Debt bondage Social protection
Under section 14 of this Act, the Nepali government must provide “freed” bonded labourers with access to accommodation, employment and income generation activities.
According to Anti-Slavery International, the implementation of the Bonded Labour Act has focused on the eradication of bonded labour in agriculture, and within agriculture, only on the identification, release and rehabilitation of “Kamaiya” bonded families (agricultural labourers in Western Nepal bonded by a loan given to them by their landlord in the beginning of their working relationship; mostly from the Tharu community and Dalits). As a consequence, thousands of former bonded labourers remain trapped in slavery in Nepal today due to widespread, and often caste-based, discrimination, limited job opportunities and the government’s failure to provide adequate compensation and access to land.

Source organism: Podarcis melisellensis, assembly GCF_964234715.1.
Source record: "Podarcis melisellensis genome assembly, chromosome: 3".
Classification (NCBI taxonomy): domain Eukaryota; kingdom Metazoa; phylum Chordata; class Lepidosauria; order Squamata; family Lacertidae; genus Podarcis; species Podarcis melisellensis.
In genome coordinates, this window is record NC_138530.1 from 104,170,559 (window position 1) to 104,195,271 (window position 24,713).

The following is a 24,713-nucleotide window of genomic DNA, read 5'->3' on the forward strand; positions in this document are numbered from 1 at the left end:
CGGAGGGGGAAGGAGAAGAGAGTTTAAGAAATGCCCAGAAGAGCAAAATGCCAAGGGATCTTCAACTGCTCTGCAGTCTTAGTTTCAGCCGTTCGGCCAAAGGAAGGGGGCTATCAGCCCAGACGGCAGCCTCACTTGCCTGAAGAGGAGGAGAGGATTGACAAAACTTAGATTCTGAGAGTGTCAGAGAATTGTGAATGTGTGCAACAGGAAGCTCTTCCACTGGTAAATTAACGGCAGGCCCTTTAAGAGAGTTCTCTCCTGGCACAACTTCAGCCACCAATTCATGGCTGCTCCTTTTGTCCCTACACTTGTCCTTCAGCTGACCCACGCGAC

Section 14. To provide settlement and employment: The Government of Nepal shall provide the facility of settlement, employment and income generation as prescribed to the freed bonded labourers.
Law / 20th April 2002 / Nepal / Bonded Labour (Prohibition) Act, 2002
This Act was created in order to ban the practice of bonded labour in Nepal, rehabilitate its victims and deliver justice. Bonded labour has been a traditional form of debt recovery in Nepal, whereby a labourer provided services to a creditor in order to back his or her own debt or the debt of their family. This practice often led to exploitative situations, in which the labourer suffered numerous human rights abuses, including slavery, forced labour and forms of degrading treatment.